Damp Heat: Solar panels are subjected 2000 hours at a temperature of 85 °C and a relative humidity of 85 percent. These high temperatures and humidity levels evaluate a panel’s resistance to moisture ingress, and ability to withstand deployment in hot and humid climates.

Thermal Cycling: For this test, solar panels are exposed to temperatures cycles between -40°C and +85°C. During the increasing side of the cycle, electrical current is passed through the module. This causes the actual panel temperature to exceed 100°C. Panels are exposed to 600 cycles under these conditions. This test is used to stress the electrical interconnects, and ensure the module can withstand thermal stress that might be experienced in a hot and dry climate like the U.S. southwest. 

Mechanical Stress: To ensure panels will survive the mechanical loads experienced during their operational lifetime, a sequence of mechanical and thermal stresses is applied to the panel. It typically starts by mounting the module as it would be found in the field, while weight is applied until a static load of 2400 Pa is reached. This simulates typical snow load conditions. The weight is applied for one hour. The panel is then flipped, and the same load is applied to the rear side. This is repeated a total of three times. Following this static load, a dynamic load is applied in which the panel is cycled 1000 times through a series of downward and upward forces at a pressure of 1000 Pa. This cyclic loading would represent the forces exerted on a panel during a wind event. Finally, a series of thermal cycles is completed to ensure the mechanical loading did not have any impact on the electrical connections within the panel. 

Backsheet Testing: The backsheet of the module is a critical component that protects the internal electrical circuits from the outdoor environment. To ensure this external layer will not degrade during normal operation, a series of stressors are applied to the backside of the module. This test sequence starts with the panel exposed to 1000 hours of Damp Heat conditions. The panel is then subjected to a series that starts with UV exposure on the rear side of the panel, followed by thermal cycling. This series is completed three times. 

Hail Testing: Panels are subjected to the impact of simulated hailstones to check their durability against hail damage. The panels are struck with various sizes and speeds of hailstones to evaluate their ability to resist physical damage.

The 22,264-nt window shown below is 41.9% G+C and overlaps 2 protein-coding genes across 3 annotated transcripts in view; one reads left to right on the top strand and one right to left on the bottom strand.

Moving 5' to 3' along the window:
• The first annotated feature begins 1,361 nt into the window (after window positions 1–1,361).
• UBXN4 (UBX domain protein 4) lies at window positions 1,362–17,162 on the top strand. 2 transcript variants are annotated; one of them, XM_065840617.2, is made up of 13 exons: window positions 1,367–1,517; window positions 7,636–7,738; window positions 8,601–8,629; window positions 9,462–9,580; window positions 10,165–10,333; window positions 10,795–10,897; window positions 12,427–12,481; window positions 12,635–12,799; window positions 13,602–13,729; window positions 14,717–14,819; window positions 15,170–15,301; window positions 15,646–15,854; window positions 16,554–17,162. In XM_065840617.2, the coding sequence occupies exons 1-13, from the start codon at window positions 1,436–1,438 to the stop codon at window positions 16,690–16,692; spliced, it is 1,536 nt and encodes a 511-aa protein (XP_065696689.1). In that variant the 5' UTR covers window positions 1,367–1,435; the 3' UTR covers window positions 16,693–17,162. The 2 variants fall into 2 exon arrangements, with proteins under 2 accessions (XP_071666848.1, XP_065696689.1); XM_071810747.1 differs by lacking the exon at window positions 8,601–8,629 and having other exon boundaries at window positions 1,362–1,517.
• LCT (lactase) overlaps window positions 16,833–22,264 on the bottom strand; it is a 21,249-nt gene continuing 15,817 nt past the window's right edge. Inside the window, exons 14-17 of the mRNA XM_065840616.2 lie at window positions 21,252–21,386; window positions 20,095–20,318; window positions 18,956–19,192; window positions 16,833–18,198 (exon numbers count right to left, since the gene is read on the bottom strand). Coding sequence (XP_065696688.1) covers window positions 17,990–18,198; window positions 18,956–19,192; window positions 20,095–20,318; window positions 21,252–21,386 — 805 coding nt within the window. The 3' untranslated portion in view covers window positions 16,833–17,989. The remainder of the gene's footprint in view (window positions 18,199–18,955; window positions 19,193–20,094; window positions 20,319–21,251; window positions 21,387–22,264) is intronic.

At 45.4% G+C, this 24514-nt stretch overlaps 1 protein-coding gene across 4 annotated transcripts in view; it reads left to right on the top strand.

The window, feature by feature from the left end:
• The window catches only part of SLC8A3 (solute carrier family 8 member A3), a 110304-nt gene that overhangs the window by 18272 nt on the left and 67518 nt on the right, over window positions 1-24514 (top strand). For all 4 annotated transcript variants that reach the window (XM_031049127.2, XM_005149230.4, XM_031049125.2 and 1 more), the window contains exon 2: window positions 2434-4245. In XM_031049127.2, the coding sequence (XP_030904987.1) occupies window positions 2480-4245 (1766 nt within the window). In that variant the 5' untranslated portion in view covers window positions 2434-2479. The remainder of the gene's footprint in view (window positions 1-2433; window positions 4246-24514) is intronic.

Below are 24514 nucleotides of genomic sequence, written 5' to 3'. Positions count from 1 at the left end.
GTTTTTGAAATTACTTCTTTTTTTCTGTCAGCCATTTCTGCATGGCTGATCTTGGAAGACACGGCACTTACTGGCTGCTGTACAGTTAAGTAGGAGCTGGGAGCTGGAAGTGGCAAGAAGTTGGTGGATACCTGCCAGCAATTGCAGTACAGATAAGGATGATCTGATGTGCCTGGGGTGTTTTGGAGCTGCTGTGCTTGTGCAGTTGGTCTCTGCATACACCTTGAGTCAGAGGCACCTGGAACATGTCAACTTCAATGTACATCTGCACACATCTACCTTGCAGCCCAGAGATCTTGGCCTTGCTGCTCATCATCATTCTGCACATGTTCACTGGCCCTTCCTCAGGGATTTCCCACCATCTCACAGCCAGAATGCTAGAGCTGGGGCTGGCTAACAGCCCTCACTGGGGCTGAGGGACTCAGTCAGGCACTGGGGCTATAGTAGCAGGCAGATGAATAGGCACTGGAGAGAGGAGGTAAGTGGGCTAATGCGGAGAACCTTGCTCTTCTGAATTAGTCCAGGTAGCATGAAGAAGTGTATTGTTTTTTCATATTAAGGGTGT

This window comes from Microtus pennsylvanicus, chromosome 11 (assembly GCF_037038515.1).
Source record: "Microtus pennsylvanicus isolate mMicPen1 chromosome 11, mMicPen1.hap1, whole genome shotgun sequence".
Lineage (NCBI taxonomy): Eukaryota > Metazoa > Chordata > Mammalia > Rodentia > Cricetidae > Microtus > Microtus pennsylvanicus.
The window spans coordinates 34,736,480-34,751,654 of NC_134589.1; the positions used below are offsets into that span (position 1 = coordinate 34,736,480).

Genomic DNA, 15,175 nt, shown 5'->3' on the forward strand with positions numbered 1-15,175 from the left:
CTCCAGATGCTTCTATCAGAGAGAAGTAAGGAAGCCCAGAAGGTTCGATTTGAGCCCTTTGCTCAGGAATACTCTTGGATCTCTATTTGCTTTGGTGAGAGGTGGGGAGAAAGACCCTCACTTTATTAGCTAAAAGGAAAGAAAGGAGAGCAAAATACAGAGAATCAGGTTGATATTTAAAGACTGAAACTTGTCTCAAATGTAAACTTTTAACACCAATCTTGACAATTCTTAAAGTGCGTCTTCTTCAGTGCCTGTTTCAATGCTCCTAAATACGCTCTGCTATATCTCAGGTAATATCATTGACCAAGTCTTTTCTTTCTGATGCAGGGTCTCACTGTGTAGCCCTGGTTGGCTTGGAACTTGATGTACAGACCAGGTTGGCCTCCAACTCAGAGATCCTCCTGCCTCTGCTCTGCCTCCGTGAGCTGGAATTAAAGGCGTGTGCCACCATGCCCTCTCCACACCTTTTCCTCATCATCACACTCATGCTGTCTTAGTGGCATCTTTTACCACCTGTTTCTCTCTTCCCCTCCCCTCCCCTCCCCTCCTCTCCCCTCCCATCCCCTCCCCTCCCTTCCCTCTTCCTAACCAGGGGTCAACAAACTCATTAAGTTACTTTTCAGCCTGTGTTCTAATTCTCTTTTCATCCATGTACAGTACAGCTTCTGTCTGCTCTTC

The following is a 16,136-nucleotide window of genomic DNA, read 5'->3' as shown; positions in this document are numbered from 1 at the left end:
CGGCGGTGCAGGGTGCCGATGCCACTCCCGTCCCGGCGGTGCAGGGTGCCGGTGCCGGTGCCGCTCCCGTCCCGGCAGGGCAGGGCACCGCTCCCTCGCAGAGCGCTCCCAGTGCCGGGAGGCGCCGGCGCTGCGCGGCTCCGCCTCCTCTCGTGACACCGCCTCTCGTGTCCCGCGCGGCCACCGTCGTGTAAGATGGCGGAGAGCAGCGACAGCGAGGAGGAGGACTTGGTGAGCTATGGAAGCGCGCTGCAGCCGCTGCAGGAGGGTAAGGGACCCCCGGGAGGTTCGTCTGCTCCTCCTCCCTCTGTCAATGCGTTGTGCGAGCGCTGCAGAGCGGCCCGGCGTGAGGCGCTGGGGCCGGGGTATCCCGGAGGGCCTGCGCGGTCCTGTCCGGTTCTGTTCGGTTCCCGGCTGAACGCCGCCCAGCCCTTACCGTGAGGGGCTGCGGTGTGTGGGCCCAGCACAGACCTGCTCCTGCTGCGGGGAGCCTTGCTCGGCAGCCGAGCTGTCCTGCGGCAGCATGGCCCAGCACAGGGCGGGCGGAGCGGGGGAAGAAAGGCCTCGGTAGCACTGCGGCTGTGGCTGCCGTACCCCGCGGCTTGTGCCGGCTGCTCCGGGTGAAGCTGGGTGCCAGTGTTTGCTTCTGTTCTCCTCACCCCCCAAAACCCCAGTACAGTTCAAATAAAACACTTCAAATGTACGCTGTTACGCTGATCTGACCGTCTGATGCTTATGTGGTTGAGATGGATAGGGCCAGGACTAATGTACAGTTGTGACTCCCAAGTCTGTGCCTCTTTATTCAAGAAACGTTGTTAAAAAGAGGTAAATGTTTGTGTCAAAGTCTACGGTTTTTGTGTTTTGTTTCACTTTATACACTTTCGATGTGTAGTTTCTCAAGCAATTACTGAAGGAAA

Potential-Induced Degradation (PID) Test: Panels are subjected to a high-voltage bias in a controlled damp heat environment to assess their resistance to PID. This test evaluates if the panels are susceptible to power loss caused by voltage potential between the cells and the frame.

more blue tubesFollowing each of these testing sequences, panels are evaluated for performance and safety. Any signs of severe degradation indicate a potential flaw in the panel design, materials, or manufacturing process. While not yet mandatory, many solar panels on the market have successfully endured these harsh testing conditions, further bolstering consumer confidence in their quality and longevity.

Through adherence to international standards and rigorous testing protocols, many tier 1 solar panel manufacturers strive to ensure their products surpass warranty expectations, and provide the best levelized cost of energy. These efforts not only promote the continued growth of the solar energy industry, but also empower North American consumers with reliable and durable solar panel options for a sustainable future.


Dr. Eric Schneller is Director of Product Development at Silfab Solar, which has more than 40 years of solar experience, and operates out of facilities in Bellingham and Burlington, Washington, and Toronto, Canada. All locations feature fully automated, ISO certified production lines, and utilize just-in-time manufacturing to deliver millions of North American-made solar panels designed specifically for the North American market.

Silfab Solar |

Author: Dr. Eric Schneller
Volume: 2023 July/August